Many inventors fail to understand that a royalty percentage does not guarantee a royalty income.
Your royalty percentage is the agreed share of the company's income from your invention that you will receive under the terms of the licensing agreement. But your royalty income depends entirely on sales. You might have negotiated a high royalty percentage but if the company makes no sales, you receive no income.
It is quite possible for a company to acquire a licence from you but not make or sell any product. Your licensing agreement should therefore include a guaranteed minimum income (see later).
It is also possible for an inventor who accepts an extremely small royalty percentage to become much richer than one who negotiates a high royalty percentage. The difference depends on the number of units sold. For example, the inventor of the drinks can ring-pull got only a tiny royalty percentage - but he is reputed to be the world's wealthiest inventor.
The maximum royalty you are likely to get is about 25 per cent of the company's gross profit from sales of your invention.
Gross profit is the company's ‘factory gate' price per unit minus the cost of production and selling, multiplied by the number of units sold per year. You can predict the company's gross profit with reasonable accuracy if you know:
If the company will not or cannot tell you what these are, meaningful negotiation will be almost impossible.
Most companies will not want to give you anywhere near 25 per cent of their gross profit. They will tend to undervalue your invention in order to reduce the royalty percentage payable. For their part, many inventors tend to overvalue their inventions and ask for an unrealistically high royalty percentage.
To help determine a fair value, answer these questions as objectively as you can:
You should also consider gross profit per unit and market size. Simply multiply the gross profit per unit (which you know) by the number of units the company estimates it can sell in a year (which you also know). Then look at the size and sustainability of the market. Will your invention sell well for only a few years, or for many years?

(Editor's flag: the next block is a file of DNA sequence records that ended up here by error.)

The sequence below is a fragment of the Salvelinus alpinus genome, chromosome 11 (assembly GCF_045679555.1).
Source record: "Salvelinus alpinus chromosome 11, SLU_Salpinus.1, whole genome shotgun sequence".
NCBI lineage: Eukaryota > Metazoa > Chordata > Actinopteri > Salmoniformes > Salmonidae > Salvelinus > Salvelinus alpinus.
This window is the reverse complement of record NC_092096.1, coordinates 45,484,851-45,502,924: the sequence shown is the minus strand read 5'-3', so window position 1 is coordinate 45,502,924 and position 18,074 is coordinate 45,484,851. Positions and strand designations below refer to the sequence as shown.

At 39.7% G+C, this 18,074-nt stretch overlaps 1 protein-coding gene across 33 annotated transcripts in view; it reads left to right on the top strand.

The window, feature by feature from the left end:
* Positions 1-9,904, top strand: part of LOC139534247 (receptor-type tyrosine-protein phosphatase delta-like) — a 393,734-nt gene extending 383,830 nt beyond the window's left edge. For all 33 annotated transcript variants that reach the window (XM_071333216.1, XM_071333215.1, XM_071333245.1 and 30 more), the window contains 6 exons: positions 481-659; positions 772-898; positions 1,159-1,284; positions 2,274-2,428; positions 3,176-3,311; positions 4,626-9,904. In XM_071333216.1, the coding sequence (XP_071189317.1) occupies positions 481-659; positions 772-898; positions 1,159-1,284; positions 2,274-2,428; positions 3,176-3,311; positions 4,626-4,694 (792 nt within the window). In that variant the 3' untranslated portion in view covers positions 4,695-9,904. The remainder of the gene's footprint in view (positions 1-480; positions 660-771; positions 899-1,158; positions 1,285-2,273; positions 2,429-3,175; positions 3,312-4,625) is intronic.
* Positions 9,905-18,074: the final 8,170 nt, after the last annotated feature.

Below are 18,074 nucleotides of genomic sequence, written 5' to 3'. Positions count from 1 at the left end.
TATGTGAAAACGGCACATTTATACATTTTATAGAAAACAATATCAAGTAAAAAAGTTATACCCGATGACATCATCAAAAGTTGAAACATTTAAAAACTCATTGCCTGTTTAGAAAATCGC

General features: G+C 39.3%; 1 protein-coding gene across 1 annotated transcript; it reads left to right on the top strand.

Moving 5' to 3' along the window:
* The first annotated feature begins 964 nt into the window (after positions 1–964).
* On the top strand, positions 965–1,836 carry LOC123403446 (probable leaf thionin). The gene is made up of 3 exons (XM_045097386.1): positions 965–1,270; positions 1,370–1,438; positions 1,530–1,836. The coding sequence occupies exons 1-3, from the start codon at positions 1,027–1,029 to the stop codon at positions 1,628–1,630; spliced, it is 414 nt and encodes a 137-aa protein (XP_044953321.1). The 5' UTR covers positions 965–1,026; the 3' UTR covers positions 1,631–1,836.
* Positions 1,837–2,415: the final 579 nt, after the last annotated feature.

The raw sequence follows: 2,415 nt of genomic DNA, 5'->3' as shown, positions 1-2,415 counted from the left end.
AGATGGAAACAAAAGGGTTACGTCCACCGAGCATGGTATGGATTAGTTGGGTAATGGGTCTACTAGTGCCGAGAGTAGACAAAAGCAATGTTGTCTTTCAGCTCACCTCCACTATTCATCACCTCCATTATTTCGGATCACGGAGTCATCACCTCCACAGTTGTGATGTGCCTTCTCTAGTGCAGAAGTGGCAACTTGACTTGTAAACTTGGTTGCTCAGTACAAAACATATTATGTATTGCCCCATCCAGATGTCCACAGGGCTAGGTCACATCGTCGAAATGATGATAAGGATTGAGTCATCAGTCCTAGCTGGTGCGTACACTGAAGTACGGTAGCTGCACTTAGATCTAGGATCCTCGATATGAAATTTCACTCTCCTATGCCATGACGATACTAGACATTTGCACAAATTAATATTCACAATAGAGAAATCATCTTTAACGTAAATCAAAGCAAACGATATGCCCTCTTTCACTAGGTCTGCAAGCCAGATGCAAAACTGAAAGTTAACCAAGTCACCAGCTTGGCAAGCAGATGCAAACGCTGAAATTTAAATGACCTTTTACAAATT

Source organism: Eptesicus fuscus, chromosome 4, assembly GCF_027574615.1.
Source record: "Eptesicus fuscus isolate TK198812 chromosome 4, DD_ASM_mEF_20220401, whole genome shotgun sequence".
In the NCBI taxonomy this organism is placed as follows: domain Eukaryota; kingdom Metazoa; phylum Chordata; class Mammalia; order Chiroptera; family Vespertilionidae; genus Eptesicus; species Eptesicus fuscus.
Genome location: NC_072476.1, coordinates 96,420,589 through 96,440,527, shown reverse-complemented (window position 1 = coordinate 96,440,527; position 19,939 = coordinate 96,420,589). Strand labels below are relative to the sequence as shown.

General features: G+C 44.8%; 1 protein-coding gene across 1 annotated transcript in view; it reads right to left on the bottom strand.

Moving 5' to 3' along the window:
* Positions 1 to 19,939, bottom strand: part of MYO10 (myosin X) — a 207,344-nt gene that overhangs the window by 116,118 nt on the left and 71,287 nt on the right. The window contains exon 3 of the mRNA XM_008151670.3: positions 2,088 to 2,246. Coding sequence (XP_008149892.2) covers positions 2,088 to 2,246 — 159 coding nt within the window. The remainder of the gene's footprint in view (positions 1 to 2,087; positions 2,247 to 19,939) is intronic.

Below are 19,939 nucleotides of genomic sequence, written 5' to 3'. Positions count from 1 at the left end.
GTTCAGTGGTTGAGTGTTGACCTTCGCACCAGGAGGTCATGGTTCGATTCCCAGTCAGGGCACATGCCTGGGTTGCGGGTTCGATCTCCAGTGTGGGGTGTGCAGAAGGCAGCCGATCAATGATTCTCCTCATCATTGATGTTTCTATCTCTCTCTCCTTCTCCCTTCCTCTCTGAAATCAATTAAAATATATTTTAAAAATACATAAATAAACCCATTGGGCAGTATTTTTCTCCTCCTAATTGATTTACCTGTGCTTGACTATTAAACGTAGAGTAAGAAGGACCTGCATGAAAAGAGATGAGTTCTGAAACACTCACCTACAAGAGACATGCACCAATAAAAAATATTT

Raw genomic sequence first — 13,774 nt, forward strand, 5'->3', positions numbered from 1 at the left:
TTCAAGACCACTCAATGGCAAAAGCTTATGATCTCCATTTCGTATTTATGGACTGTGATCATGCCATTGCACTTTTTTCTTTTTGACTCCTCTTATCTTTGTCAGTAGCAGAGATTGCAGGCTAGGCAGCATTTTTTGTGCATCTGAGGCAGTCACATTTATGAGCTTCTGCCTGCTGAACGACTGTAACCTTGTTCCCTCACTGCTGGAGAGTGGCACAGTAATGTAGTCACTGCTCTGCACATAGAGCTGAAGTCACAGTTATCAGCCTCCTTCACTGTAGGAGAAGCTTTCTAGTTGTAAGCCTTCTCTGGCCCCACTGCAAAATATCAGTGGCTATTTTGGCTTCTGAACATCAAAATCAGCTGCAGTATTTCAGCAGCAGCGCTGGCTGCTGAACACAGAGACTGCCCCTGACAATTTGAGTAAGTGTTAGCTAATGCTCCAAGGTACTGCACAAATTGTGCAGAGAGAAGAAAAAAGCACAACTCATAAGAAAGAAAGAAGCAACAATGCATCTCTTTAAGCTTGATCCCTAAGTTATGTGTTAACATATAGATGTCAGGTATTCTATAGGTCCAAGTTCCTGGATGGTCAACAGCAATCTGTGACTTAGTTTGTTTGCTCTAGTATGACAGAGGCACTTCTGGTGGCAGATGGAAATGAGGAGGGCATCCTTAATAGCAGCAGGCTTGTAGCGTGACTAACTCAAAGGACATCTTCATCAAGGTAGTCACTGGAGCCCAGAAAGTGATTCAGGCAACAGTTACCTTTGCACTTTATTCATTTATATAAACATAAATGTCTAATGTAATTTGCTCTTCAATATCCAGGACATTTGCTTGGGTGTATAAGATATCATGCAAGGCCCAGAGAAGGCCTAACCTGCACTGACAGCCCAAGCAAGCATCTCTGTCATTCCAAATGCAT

Overall, the bigger the potential gross profit per unit and the bigger and more sustainable the market, the higher the value of the invention.
The story so far is:
You should now have enough data to convert the value of your product into a percentage of net sales price that you can justifiably ask for.
Gross profit is the most accurate way for an inventor to calculate a realistic level of reward. But it is standard business practice to express royalties as a percentage of the product's net sales price - that is, the ‘factory gate' price minus all taxes. The terminology changes but the amounts of money do not.
Converting a percentage of gross profit into a percentage of net sales price is straightforward once you appreciate that one (gross profit) is a percentage of the other (net sales price). For example:
As sales rise, the company's profit margin may fall as large orders are conditional on a lower unit price. It might therefore help your cause to suggest a sliding scale of royalties based on total royalty income. For example: seven per cent up to €20,000 per year of total royalty income, reducing to five per cent between €20-50,000 and to three per cent when your total royalty income exceeds €50,000 per year. This demonstrates your willingness to be flexible in everyone's best interests. Furthermore, by taking a smaller share of higher sales, your licensee has an incentive to sell more products.